Introducing Rules and Structure to Stop Dog Nipping

By: David Codr

Published Date: October 20, 2016


Steve is a three-year-old Shih Tzu who lives with a family in West Omaha. His guardian set up a dog behavior training session to put a stop to his habit of nipping unknown kids and adults who don’t pet him as soon as they meet him.

Steve was clearly excited when we arrive to the session, however he also showed some insecurities. I passed in front of him in a couple of different directions to see if he would demonstrate his nipping behavior but for this greeting, he decided to stick with barking.

I sat down with Steve’s guardian to discuss what she wanted to accomplish in the session. It was a difficult conversation due to Steve’s insistence on machine gun barking the whole time. I knew I needed to come up with a way to teach Steve to stop barking.

After a couple of minutes, it became obvious that Steve was not going to stop barking unless he got his way or something prompted him to be quiet.

Because petting a dog in an unbalanced state is actually reinforcing or nurturing that unbalanced nature, I pulled out a leash and used it to prevent Steve from running around the house. As soon as the leash was attached, Steve calmed down dramatically. He also stopped barking. If you have a dog that likes to bark at guests and then move away, placing them in on a leash this way can help stop the dog’s barking.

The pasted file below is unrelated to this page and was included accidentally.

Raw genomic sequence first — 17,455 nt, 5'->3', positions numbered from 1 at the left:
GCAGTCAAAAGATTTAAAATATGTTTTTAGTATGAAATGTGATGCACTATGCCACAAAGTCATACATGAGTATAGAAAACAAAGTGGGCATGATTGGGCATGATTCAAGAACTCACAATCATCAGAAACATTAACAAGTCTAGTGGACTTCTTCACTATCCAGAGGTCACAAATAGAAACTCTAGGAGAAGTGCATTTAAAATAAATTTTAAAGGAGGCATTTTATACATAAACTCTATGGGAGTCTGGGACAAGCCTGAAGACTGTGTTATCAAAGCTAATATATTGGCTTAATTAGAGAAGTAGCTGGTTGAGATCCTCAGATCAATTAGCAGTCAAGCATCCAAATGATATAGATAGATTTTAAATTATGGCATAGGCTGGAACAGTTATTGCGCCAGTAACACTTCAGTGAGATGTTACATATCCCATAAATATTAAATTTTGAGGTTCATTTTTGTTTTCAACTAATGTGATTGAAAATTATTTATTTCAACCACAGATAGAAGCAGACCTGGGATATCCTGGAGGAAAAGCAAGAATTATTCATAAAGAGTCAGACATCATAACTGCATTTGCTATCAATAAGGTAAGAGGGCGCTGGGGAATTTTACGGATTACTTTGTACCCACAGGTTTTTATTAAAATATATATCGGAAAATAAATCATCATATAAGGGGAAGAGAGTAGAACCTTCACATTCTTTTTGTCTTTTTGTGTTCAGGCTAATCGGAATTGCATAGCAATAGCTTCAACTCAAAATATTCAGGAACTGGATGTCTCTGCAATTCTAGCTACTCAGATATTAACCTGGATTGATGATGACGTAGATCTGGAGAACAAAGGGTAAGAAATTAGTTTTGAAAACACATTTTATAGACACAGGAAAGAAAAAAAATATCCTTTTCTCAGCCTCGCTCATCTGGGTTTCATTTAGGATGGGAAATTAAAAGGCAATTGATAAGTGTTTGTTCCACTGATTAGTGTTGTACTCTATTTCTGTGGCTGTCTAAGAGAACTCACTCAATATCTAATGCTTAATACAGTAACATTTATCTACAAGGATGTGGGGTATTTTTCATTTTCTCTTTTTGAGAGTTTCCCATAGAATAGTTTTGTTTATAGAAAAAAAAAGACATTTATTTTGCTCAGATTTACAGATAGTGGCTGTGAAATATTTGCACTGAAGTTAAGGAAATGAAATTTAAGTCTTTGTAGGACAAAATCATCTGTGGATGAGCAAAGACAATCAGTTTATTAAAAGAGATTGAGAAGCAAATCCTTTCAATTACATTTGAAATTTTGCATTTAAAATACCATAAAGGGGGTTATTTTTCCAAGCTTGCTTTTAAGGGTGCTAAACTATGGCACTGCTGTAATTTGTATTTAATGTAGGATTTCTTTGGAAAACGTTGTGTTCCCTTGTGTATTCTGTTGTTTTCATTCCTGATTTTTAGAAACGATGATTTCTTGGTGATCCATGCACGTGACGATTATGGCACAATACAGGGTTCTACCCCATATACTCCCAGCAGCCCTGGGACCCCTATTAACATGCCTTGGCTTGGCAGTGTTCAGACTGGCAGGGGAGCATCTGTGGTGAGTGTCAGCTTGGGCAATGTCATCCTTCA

After evaluating Steve and his guardian, it sounded like a lack of rules was causing Steve to think that he was in a position of authority, perhaps even having more authority than the humans in his eyes.

When you are in a position of authority, you also have responsibility and this responsibility often results in pressure and stress. This is amplified if the people or things that we are responsible for do not cooperate with us and that is exactly what happens when a dog thinks that it has authority over humans.

To help Steve stop feeling so anxious, I suggested a number of rules that the guardian can incorporate to help him start to identify as being in a follower position. Followers do not have the responsibility and pressure that leaders do. So helping Steve transition into a follower’s mindset will be an important part of his rehabilitation.

The guardian had found that if visitors to the house petted Steve when they arrived, he would calm down and stop barking at them. While I am always a fan of using positive reinforcement like petting, it’s important we consider what the dog is doing when we pet them. In a dog’s mind, anything they are doing at the time we pet them is the reason for the pet.

I spent the next few minutes going over a strategy that I have developed called petting with a purpose that will help the members start petting Steve at the right times.

Because Steve lives with a family that has two young children, this may be a bit of a challenge at first. It will be important that the parents closely monitor the children’s interactions with the dog and remind their charges that they need to ask Steve to do something for them before they pet him to say thanks.

There is a good chance that once Steve adopts a follower’s mindset he will stop trying to control the situation by nipping at children or people that he disagrees with. However, if that is not the case, I wanted to give his guardians a tool that they could use to help Steve learn to stop nipping to disagree with things.

I have found one of the best ways to help a dog change it’s perception of something is a technique called counter conditioning. I spent the next few minutes showing Steve’s guardian how she can use this technique to help the dog see unknown people as a positive rather than a negative.